Volumetric computed tomography screening for lung cancer: three rounds of the NELSON trial
N. Horeweg, C.M. van der Aalst, R. Vliegenthart, Y. Zhao, X. Xie, E.T. Scholten, W. Mali, E. Thunnissen, C. Weenink, H.J.M. Groen, J.-W.J. Lammers, K. Nackaerts, J. van Rosmalen, M. Oudkerk and H.J. de Koning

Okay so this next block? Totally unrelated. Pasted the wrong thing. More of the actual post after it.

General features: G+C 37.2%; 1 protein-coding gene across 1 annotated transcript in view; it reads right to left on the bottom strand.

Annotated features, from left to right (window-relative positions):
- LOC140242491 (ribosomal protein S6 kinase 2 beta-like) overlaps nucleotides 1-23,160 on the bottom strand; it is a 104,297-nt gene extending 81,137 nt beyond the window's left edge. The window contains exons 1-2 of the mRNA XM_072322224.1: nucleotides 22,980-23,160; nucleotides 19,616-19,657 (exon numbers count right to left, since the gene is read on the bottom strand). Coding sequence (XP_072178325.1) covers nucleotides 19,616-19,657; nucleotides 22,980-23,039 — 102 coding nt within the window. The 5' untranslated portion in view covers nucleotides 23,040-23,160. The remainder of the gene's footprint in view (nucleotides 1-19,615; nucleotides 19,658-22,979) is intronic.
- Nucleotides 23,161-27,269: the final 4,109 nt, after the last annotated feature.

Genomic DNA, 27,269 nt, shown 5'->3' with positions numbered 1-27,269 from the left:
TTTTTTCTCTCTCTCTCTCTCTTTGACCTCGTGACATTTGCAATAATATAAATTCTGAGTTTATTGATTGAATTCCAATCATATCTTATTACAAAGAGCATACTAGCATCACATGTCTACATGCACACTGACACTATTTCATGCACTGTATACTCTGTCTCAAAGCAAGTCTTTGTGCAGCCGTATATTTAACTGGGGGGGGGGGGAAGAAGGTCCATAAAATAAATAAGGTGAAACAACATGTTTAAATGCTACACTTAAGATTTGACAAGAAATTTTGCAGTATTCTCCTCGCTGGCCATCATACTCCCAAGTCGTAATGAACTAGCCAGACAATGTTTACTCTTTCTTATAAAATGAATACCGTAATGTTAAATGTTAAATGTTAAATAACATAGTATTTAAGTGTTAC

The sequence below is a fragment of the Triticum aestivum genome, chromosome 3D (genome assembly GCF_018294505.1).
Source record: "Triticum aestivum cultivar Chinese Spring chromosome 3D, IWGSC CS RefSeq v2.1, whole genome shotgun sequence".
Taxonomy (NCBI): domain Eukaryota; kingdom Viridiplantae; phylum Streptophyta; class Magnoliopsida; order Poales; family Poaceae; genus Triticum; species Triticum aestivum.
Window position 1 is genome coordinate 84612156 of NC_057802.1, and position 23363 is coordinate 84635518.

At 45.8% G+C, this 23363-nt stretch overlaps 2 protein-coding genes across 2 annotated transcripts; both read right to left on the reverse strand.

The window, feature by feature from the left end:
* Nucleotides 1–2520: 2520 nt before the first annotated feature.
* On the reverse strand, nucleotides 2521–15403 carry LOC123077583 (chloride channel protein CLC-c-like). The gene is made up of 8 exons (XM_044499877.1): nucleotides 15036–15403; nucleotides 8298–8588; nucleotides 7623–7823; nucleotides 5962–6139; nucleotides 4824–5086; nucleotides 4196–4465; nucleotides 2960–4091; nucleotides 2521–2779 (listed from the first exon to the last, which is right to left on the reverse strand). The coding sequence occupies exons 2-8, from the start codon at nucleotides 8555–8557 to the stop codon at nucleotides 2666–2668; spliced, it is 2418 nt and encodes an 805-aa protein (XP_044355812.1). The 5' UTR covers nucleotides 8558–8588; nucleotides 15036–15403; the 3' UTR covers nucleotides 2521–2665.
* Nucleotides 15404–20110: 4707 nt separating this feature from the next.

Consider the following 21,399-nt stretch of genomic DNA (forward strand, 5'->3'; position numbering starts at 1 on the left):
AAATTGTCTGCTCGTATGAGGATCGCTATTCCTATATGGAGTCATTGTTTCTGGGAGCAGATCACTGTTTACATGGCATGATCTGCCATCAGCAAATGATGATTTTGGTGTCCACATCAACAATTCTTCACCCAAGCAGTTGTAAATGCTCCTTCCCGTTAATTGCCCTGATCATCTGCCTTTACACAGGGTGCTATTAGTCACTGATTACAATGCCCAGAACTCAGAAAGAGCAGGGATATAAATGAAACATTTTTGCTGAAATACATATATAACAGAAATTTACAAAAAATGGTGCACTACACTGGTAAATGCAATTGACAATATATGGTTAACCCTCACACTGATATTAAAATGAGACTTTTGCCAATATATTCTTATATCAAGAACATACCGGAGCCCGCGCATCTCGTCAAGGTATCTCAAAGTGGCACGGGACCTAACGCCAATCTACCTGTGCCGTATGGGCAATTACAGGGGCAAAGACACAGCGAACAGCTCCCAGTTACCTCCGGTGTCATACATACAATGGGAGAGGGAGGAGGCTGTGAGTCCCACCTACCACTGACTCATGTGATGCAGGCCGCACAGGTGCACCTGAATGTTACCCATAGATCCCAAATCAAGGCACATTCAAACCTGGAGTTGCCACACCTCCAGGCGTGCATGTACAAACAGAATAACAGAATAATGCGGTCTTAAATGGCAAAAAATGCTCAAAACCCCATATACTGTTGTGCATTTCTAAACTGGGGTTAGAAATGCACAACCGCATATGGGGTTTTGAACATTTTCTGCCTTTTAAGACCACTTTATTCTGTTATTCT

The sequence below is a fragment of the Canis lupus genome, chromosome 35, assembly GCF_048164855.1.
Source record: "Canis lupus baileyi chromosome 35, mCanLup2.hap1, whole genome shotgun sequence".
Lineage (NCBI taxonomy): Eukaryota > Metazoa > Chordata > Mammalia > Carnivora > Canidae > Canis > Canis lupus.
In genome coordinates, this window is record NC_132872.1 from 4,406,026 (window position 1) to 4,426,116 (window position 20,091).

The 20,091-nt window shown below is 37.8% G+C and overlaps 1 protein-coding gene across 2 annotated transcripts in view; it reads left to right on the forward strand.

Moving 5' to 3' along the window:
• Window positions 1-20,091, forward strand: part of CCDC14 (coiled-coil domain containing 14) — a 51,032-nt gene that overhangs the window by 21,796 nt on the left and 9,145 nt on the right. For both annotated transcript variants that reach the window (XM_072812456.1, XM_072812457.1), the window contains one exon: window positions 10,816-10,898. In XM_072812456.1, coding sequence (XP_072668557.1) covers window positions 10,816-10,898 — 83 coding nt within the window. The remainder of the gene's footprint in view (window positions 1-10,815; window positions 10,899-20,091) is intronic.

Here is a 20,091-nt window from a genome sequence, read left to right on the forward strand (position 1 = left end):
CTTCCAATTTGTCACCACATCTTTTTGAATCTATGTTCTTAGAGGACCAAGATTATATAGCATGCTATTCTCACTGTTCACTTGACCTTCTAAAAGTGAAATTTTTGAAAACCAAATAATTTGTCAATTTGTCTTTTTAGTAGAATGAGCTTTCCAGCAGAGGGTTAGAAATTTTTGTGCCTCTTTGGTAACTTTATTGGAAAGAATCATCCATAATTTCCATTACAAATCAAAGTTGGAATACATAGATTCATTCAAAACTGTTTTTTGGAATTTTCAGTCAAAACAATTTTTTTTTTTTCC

Several medical associations recommended lung cancer screening by low-dose computed tomography scanning for high-risk groups. Counselling of the candidates on the potential harms and benefits and their lung cancer risk is a prerequisite for screening. In the NELSON trial, screenings are considered positive for (part) solid lung nodules with a volume >500 mm(3) and for (part) solid or nonsolid nodules with a volume-doubling time <400 days. For this study, the performance of the NELSON strategy in three screening rounds was evaluated and risk calculations were made for a follow-up period of 5.5 years. 458 (6 of the 7582 participants screened had a positive screen result and 200 (2.6 were diagnosed with lung cancer. The positive screenings had a predictive value of 40.6% and only 1.2% of all scan results were false-positive. In a period of 5.5 years, the risk of screen-detected lung cancer strongly depends on the result of the first scan: 1.0% after a negative baseline result, 5.7% after an indeterminate baseline and 48.3% after a positive baseline. The screening strategy yielded few positive and false-positive scans with a reasonable positive predictive value. The 5.5-year lung cancer risk calculations aid clinicians in counselling candidates for lung cancer screening with low-dose computed tomography.